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Photography by Denis Dowling

In the mid-19th century, Maine’s lobstering industry was in its infancy. Lobster, once common cuisine for the poor and even picked from the beach by prisoners for their meals, did not evolve into a delicacy until the early 1800s. By the 1840s, Maine had established its first commercial lobster fishery. With the birth of this new industry came the need for vessels capable of harvesting the crustaceans from Maine’s waters, as picking them from the shore could no longer meet the growing demand. Thus, the state’s iconic workboats were born. One of those boats was the peapod.

Using cold-molded construction, Sparkman & Stephens simply glues and clamps strip planking to the frames, eliminating the need for rivets and drastically reducing the boat’s weight.

Using cold-molded construction, Sparkman & Stephens simply glues and clamps strip planking to the frames, eliminating the need for rivets and drastically reducing the boat’s weight.

Peapods were developed around 1870 as nearshore lobstering and fishing boats. One common theory is that the plank-on-frame rowboats first originated in Owls Head on Penobscot Bay, where they were called double-enders, with peapod becoming the more common name on the mainland.

Peapods were usually 13.5 to 15 feet overall (though some of the early workboats were built up to 20 feet), with cedar planks and oak frames. They were either clinker-built or carvel-planked, and they featured a shallow draft and symmetrical hull, making them well-suited for the early lobstering days, when lobstermen set their traps close to the rocks rather than out in the channels.

“The whole reason for the design is that when you’re lobstering, you’re rowing in and out of rocky crevices. There’s not enough room to rotate the boat 180 degrees to get back out,” says Cipperly Good, curator at the Penobscot Marine Museum. “With a double-ender, you can row as easily forward and backwards. You just turn yourself around and row the other direction.”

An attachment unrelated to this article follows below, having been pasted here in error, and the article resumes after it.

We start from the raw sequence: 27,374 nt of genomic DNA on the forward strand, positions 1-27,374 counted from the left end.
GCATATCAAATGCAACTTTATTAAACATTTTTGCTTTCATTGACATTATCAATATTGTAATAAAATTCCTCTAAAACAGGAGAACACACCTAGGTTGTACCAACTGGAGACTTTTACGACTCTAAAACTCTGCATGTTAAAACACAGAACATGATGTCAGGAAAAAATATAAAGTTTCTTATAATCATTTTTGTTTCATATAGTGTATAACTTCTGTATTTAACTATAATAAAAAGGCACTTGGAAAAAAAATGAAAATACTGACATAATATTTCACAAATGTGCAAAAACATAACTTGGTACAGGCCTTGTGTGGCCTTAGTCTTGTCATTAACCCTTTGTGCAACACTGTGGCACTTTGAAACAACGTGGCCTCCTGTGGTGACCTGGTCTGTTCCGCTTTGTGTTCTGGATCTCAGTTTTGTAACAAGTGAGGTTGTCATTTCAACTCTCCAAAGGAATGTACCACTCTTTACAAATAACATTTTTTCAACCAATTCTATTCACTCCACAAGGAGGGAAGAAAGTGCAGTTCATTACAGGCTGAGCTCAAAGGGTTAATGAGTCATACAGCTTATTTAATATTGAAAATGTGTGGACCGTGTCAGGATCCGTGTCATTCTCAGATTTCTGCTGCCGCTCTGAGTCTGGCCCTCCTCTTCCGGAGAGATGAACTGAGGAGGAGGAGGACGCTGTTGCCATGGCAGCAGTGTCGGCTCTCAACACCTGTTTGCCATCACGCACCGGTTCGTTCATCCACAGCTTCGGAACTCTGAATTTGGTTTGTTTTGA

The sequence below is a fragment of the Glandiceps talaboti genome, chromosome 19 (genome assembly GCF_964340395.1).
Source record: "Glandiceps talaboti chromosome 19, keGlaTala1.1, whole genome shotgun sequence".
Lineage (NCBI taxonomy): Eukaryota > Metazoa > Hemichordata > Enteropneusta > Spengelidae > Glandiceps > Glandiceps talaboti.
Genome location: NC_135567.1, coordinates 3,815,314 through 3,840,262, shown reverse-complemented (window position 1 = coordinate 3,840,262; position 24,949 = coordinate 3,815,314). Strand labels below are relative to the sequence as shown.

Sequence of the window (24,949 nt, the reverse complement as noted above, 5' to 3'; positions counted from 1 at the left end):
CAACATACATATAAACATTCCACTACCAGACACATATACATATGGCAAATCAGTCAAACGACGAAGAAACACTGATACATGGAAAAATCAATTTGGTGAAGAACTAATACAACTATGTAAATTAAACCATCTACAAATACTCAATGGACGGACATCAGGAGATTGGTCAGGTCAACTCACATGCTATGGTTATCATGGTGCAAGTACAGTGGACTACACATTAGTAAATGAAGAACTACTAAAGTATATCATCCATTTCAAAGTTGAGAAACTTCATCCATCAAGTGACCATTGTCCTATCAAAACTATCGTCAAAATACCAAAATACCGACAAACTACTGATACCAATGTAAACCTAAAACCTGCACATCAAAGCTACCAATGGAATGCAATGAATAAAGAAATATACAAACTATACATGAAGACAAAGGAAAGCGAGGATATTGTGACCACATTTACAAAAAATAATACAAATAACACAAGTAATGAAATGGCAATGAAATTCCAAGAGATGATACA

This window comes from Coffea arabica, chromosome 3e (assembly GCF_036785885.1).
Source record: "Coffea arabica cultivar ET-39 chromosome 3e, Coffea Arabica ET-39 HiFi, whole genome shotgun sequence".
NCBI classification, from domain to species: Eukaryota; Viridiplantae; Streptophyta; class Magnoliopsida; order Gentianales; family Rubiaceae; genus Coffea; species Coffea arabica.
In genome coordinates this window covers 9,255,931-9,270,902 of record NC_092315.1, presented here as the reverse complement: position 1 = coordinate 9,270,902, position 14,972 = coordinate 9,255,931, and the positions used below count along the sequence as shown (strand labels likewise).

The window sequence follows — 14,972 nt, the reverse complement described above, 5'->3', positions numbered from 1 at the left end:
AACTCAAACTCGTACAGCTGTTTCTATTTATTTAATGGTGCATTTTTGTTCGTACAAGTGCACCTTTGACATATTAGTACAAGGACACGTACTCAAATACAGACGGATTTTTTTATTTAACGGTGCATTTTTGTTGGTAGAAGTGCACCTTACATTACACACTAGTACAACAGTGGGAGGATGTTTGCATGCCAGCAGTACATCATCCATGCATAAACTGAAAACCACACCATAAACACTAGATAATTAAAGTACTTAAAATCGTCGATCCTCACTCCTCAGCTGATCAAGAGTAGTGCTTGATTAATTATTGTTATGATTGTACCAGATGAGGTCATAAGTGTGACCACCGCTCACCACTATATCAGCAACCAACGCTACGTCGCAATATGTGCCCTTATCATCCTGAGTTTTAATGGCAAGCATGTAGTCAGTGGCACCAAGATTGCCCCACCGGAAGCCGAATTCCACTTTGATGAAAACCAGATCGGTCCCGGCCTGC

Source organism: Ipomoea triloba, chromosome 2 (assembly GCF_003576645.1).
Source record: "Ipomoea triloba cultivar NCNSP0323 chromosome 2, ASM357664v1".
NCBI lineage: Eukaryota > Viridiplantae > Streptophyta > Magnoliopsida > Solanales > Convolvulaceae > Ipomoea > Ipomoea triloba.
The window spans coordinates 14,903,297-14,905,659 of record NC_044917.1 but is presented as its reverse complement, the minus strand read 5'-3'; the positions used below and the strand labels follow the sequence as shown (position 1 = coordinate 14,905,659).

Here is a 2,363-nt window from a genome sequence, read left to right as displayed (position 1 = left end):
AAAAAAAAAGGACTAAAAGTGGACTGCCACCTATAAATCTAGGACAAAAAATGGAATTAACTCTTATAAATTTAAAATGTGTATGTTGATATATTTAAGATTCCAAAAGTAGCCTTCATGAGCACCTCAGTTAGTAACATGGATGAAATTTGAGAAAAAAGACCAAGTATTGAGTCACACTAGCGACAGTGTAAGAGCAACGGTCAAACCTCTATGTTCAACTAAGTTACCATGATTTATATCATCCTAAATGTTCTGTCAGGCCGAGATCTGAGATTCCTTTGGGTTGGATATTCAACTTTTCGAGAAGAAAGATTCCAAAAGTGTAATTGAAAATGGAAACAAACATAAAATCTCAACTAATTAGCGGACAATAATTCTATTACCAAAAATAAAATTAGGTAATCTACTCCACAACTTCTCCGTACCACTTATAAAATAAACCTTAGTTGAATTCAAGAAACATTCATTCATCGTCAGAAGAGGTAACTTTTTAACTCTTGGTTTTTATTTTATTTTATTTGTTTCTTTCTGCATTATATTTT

Top: A craftsman mills strakes for the hull layup. 

Top: A craftsman mills strakes for the hull layup. 

The boats were sturdy and stable, allowing lobstermen to haul traps over the sides without capsizing. Many of the early peapods could only be rowed standing up, so the rower could see buoys more easily and work in and out of ledges, but other working designs featured one station for standing and rowing and another for sitting and pulling traps.

Functional yet simple, peapods had wide appeal in the state. “They were something people could build themselves,” says Good. But they were not all homemade. A few notable builders developed their own peapod designs, including Captain Havilah Hawkins Sr., who started producing his 13.5-foot model in 1954 out of an old mill in Brooksville. He built 47 peapods over 10 years, and in 1964, Jimmy Steele took over Hawkins’ design.

“He had this feeling that it would make a good tender for, as they say in Maine, people from away,” says Donald Tofias, owner of Sparkman & Stephens and Steele’s peapod design. Steele built an estimated 178 peapods between 1964 and 2007, modifying Hawkins’ design over the years by adding more sheer and hollow in the bow. He sold them directly to customers out of his shop in Brooklin and named his business the Downeast Peapod company.

Steele’s Downeast Peapods came in three models. The Chevrolet was the all-painted version. Next was the Cadillac, which had a varnished sheer and seats. The Rolls was his ultimate boat, featuring an all-varnished interior.

The new cold-molded peapod features locust frames and cherry stringers, as well as 75 percent fewer ribs.

The new cold-molded peapod features locust frames and cherry stringers, as well as 75 percent fewer ribs.

“Jimmy found a way to mass produce them,” says Good. The forward-thinking builder was able to meet demand by mechanizing the build process. He attached a shoe to a pump that ran the pneumonic devices in his shop, so he could simply turn on the pump to continuously run the cutters, rivet gun and other tools, expediting construction. On average, he built between three and five peapods per year, with peak annual production hitting as many as 12.